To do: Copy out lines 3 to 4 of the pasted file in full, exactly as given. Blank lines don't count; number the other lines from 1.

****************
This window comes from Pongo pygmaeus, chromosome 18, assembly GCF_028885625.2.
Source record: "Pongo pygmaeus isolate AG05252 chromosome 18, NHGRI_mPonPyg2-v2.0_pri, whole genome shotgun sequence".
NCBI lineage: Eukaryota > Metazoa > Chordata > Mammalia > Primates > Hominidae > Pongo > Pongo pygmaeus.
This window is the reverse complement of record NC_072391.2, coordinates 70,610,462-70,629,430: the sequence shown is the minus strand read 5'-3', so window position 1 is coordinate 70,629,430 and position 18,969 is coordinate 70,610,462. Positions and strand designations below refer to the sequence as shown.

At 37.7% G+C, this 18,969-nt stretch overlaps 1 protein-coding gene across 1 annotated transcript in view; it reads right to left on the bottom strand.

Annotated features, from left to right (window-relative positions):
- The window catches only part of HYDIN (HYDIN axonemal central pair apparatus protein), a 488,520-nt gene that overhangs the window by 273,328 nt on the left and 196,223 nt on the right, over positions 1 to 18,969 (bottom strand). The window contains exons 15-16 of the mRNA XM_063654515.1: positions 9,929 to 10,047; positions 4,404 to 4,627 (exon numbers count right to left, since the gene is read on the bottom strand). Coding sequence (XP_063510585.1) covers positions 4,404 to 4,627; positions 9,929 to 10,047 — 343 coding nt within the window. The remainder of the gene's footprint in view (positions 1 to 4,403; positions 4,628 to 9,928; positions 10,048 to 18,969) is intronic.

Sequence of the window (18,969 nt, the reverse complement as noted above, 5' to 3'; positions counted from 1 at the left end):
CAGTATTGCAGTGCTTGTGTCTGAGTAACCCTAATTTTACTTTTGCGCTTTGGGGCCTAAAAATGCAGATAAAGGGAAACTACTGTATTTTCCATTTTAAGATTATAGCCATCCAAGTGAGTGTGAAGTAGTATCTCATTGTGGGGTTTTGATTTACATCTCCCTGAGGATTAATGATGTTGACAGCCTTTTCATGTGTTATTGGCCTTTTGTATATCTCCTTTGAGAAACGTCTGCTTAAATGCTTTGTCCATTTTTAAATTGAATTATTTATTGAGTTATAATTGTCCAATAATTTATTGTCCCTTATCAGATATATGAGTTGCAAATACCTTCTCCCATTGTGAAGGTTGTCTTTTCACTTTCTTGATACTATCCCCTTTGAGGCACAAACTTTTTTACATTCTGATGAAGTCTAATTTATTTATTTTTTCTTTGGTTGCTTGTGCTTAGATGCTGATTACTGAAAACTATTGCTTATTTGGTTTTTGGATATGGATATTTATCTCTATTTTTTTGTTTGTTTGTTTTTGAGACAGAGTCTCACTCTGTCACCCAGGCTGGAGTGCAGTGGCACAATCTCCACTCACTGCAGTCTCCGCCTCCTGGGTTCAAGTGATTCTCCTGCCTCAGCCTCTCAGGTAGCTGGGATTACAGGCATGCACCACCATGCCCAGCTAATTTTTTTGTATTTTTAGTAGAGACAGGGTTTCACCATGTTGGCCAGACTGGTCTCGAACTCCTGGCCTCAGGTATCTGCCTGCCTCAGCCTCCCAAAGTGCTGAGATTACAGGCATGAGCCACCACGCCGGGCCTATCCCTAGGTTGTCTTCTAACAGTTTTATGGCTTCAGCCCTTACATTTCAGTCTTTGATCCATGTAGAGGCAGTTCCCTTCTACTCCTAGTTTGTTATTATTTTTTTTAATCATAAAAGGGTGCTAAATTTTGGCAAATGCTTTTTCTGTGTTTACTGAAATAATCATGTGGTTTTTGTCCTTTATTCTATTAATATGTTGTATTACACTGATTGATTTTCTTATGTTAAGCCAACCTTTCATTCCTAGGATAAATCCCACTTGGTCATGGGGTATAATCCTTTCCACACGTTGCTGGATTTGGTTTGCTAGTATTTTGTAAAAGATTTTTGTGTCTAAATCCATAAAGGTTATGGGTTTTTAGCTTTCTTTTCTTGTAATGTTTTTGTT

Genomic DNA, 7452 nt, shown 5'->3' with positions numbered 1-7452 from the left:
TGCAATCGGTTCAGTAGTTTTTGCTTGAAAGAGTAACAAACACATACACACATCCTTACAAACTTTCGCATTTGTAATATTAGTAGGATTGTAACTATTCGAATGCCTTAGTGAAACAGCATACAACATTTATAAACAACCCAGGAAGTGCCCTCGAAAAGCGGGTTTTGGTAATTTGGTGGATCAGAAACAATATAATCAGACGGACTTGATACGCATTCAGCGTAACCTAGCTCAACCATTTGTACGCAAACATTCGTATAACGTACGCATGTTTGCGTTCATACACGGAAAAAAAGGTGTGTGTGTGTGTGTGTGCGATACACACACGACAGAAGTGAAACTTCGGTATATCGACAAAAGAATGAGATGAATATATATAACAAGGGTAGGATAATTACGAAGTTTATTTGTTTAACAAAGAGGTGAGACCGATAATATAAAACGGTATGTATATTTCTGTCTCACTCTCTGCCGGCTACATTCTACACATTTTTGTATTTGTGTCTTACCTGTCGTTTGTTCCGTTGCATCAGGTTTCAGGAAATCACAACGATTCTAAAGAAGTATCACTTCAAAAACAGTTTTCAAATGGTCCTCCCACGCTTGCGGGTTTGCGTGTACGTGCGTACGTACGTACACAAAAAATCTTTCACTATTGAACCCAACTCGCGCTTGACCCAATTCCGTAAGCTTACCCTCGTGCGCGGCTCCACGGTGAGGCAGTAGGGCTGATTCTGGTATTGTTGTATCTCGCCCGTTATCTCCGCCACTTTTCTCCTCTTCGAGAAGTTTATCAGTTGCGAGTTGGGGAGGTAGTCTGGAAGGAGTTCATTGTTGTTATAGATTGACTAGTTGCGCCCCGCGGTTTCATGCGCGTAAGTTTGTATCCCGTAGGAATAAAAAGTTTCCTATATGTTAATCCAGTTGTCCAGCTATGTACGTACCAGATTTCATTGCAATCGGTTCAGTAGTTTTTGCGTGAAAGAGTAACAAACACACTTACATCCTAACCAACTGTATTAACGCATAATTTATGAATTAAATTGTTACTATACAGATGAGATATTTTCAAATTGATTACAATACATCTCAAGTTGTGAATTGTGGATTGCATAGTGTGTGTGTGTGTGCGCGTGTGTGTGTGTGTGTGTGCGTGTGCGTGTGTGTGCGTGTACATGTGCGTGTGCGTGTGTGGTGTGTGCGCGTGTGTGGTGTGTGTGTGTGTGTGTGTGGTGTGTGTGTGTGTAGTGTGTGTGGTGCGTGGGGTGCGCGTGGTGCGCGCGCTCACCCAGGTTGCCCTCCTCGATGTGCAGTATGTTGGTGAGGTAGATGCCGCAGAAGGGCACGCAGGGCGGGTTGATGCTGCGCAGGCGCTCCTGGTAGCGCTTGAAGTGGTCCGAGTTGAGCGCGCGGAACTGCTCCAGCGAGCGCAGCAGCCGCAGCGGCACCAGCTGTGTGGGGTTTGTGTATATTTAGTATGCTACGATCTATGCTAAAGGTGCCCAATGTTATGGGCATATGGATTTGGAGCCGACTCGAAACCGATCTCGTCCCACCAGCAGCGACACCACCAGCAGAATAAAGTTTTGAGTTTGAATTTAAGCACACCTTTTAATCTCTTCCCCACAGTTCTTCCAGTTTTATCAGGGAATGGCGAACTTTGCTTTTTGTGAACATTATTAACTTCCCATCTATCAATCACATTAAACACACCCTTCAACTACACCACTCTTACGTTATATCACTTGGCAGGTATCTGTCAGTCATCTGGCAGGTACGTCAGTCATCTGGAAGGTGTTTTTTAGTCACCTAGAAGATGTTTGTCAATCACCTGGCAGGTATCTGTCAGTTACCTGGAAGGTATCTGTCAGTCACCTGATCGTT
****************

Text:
NCBI lineage: Eukaryota > Metazoa > Chordata > Mammalia > Primates > Hominidae > Pongo > Pongo pygmaeus.
This window is the reverse complement of record NC_072391.2, coordinates 70,610,462-70,629,430: the sequence shown is the minus strand read 5'-3', so window position 1 is coordinate 70,629,430 and position 18,969 is coordinate 70,610,462. Positions and strand designations below refer to the sequence as shown.